A couple of days late, admittedly, but I feel like I ought to pay my own brief tribute to Scott Weiland.
As for many of us of a certain age, who grew up with grunge, Stone Temple Pilots were a formative influence. If the hard rock of Core marked them out as the thinking man's Alice In Chains, Purple was a significant step forwards - much like the leap Pearl Jam made from Ten to Vs (while acknowledging the fact that both Core and Ten contained their respective creators' signature songs). While I seem to recall STP's third record Tiny Music... being poorly received (much like the others - they were never critics' darlings), that certainly wasn't the case round these parts.
After that, though, I lost touch with them, not buying any further STP albums or anything by the band Weiland fronted after being fired, Velvet Revolver, who bridged the gap between grunge and the hair metal that grunge was supposed to have killed off by also including three former members of Guns 'N' Roses in their line-up.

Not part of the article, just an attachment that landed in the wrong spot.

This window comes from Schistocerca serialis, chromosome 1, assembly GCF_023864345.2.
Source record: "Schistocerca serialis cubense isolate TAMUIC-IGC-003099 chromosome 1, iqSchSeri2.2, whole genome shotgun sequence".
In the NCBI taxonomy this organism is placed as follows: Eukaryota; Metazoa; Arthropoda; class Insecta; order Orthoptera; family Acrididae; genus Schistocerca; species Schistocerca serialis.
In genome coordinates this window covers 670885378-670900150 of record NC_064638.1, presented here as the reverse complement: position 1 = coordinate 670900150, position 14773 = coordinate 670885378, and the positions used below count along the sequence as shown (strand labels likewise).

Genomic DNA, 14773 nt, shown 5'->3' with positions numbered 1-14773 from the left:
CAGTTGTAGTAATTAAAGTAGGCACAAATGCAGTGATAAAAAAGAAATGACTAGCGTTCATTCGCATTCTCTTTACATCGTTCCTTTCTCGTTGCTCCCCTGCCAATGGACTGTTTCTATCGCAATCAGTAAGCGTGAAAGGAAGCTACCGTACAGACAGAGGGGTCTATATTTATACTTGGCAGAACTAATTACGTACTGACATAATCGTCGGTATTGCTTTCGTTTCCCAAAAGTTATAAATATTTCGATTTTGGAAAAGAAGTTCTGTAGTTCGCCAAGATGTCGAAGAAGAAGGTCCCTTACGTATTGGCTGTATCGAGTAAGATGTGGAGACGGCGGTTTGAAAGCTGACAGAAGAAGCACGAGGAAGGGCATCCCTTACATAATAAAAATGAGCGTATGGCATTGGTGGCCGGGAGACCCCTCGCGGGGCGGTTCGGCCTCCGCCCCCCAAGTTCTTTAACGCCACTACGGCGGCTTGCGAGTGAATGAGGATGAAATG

While I wouldn't say that Weiland's vocal style was particularly distinctive or unique (it was largely similar to that of both Eddie Vedder and Layne Staley) and it's evident that his personal battles with drug addiction often made him a difficult and unstable character (he was fired by Velvet Revolver too), he nevertheless had a reputation as a superb frontman in the live environment and was the voice of an album that, for a short time in 1994, held complete sway over my stereo.
The statement issued by the remaining band members - Eric Kretz and brothers Robert and Dean DeLeo - acknowledges Weiland's gift, but laments: "Part of that gift was part of your
curse." Very true.
Update: Writing in Rolling Stone, Weiland's ex-wife Mary Forsberg Weiland has made a plea: "Don’t glorify this tragedy with talk of rock and roll and the demons that, by the way, don’t have to come with it". Meanwhile, here's Brad Nelson's own tribute for the Guardian, including a selection of five essential STP songs - 'Lady Picture Show' and 'Interstate Love Song' both worthy inclusions.